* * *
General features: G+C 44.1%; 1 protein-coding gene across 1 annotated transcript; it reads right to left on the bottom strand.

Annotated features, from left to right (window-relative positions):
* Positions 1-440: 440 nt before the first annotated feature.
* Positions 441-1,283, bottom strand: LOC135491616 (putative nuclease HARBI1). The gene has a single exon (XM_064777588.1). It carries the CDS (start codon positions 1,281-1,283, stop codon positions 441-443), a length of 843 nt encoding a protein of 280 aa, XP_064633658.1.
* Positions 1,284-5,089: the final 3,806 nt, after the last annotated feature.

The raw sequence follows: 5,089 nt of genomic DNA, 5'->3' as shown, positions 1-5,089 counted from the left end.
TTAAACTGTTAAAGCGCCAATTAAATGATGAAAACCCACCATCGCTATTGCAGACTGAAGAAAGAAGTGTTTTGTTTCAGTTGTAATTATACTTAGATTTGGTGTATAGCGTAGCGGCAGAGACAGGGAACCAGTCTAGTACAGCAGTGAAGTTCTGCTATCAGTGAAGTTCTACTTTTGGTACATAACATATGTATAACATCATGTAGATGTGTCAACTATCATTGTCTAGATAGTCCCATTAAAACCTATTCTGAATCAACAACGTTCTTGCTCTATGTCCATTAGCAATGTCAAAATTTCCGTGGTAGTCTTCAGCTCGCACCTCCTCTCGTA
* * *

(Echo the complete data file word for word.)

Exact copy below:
General features: G+C 44.1%; 1 protein-coding gene across 1 annotated transcript; it reads right to left on the bottom strand.

Annotated features, from left to right (window-relative positions):
* Positions 1-440: 440 nt before the first annotated feature.
* Positions 441-1,283, bottom strand: LOC135491616 (putative nuclease HARBI1). The gene has a single exon (XM_064777588.1). It carries the CDS (start codon positions 1,281-1,283, stop codon positions 441-443), a length of 843 nt encoding a protein of 280 aa, XP_064633658.1.
* Positions 1,284-5,089: the final 3,806 nt, after the last annotated feature.

The raw sequence follows: 5,089 nt of genomic DNA, 5'->3' as shown, positions 1-5,089 counted from the left end.
TTAAACTGTTAAAGCGCCAATTAAATGATGAAAACCCACCATCGCTATTGCAGACTGAAGAAAGAAGTGTTTTGTTTCAGTTGTAATTATACTTAGATTTGGTGTATAGCGTAGCGGCAGAGACAGGGAACCAGTCTAGTACAGCAGTGAAGTTCTGCTATCAGTGAAGTTCTACTTTTGGTACATAACATATGTATAACATCATGTAGATGTGTCAACTATCATTGTCTAGATAGTCCCATTAAAACCTATTCTGAATCAACAACGTTCTTGCTCTATGTCCATTAGCAATGTCAAAATTTCCGTGGTAGTCTTCAGCTCGCACCTCCTCTCGTA